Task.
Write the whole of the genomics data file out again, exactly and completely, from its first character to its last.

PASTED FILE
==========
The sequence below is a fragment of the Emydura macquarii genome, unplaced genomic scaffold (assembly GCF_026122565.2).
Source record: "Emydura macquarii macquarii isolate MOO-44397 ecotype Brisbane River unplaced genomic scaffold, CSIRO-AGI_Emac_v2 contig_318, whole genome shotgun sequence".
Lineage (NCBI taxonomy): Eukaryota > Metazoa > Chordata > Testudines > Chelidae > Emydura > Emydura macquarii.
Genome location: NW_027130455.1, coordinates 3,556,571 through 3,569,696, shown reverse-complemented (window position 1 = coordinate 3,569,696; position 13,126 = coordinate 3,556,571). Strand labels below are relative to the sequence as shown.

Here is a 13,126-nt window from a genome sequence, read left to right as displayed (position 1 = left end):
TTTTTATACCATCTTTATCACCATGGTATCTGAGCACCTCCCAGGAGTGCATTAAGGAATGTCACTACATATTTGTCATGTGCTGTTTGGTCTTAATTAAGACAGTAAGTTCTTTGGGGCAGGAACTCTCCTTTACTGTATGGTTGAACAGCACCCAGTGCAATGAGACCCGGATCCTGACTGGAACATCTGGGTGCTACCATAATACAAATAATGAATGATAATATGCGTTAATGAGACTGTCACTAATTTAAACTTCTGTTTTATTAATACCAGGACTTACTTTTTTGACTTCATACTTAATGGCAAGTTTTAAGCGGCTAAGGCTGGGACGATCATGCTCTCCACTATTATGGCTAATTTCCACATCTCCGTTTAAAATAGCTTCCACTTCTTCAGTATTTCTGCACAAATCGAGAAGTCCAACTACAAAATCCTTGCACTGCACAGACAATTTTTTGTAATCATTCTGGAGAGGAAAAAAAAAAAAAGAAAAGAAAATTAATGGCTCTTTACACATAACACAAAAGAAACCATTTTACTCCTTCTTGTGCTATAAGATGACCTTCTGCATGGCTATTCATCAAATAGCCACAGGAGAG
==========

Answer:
The sequence below is a fragment of the Emydura macquarii genome, unplaced genomic scaffold (assembly GCF_026122565.2).
Source record: "Emydura macquarii macquarii isolate MOO-44397 ecotype Brisbane River unplaced genomic scaffold, CSIRO-AGI_Emac_v2 contig_318, whole genome shotgun sequence".
Lineage (NCBI taxonomy): Eukaryota > Metazoa > Chordata > Testudines > Chelidae > Emydura > Emydura macquarii.
Genome location: NW_027130455.1, coordinates 3,556,571 through 3,569,696, shown reverse-complemented (window position 1 = coordinate 3,569,696; position 13,126 = coordinate 3,556,571). Strand labels below are relative to the sequence as shown.

Here is a 13,126-nt window from a genome sequence, read left to right as displayed (position 1 = left end):
TTTTTATACCATCTTTATCACCATGGTATCTGAGCACCTCCCAGGAGTGCATTAAGGAATGTCACTACATATTTGTCATGTGCTGTTTGGTCTTAATTAAGACAGTAAGTTCTTTGGGGCAGGAACTCTCCTTTACTGTATGGTTGAACAGCACCCAGTGCAATGAGACCCGGATCCTGACTGGAACATCTGGGTGCTACCATAATACAAATAATGAATGATAATATGCGTTAATGAGACTGTCACTAATTTAAACTTCTGTTTTATTAATACCAGGACTTACTTTTTTGACTTCATACTTAATGGCAAGTTTTAAGCGGCTAAGGCTGGGACGATCATGCTCTCCACTATTATGGCTAATTTCCACATCTCCGTTTAAAATAGCTTCCACTTCTTCAGTATTTCTGCACAAATCGAGAAGTCCAACTACAAAATCCTTGCACTGCACAGACAATTTTTTGTAATCATTCTGGAGAGGAAAAAAAAAAAAAGAAAAGAAAATTAATGGCTCTTTACACATAACACAAAAGAAACCATTTTACTCCTTCTTGTGCTATAAGATGACCTTCTGCATGGCTATTCATCAAATAGCCACAGGAGAG